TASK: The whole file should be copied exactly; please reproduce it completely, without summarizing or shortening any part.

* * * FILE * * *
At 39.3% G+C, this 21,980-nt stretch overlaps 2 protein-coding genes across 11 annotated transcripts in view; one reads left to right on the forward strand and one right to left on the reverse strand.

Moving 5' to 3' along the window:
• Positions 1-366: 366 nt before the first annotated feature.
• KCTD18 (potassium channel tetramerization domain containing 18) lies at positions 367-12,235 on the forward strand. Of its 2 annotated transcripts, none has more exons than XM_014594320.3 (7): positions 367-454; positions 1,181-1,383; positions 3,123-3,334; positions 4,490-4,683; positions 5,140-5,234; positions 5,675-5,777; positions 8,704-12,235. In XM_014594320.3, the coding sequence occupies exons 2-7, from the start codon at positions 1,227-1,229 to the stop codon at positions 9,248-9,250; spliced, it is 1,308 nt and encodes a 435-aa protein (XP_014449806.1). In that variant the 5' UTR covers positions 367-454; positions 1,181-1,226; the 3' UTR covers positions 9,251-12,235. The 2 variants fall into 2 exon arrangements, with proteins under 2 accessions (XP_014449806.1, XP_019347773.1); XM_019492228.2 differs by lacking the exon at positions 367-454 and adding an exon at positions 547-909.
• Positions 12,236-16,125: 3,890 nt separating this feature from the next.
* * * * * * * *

At 39.3% G+C, this 21,980-nt stretch overlaps 2 protein-coding genes across 11 annotated transcripts in view; one reads left to right on the forward strand and one right to left on the reverse strand.

Moving 5' to 3' along the window:
• Positions 1-366: 366 nt before the first annotated feature.
• KCTD18 (potassium channel tetramerization domain containing 18) lies at positions 367-12,235 on the forward strand. Of its 2 annotated transcripts, none has more exons than XM_014594320.3 (7): positions 367-454; positions 1,181-1,383; positions 3,123-3,334; positions 4,490-4,683; positions 5,140-5,234; positions 5,675-5,777; positions 8,704-12,235. In XM_014594320.3, the coding sequence occupies exons 2-7, from the start codon at positions 1,227-1,229 to the stop codon at positions 9,248-9,250; spliced, it is 1,308 nt and encodes a 435-aa protein (XP_014449806.1). In that variant the 5' UTR covers positions 367-454; positions 1,181-1,226; the 3' UTR covers positions 9,251-12,235. The 2 variants fall into 2 exon arrangements, with proteins under 2 accessions (XP_014449806.1, XP_019347773.1); XM_019492228.2 differs by lacking the exon at positions 367-454 and adding an exon at positions 547-909.
• Positions 12,236-16,125: 3,890 nt separating this feature from the next.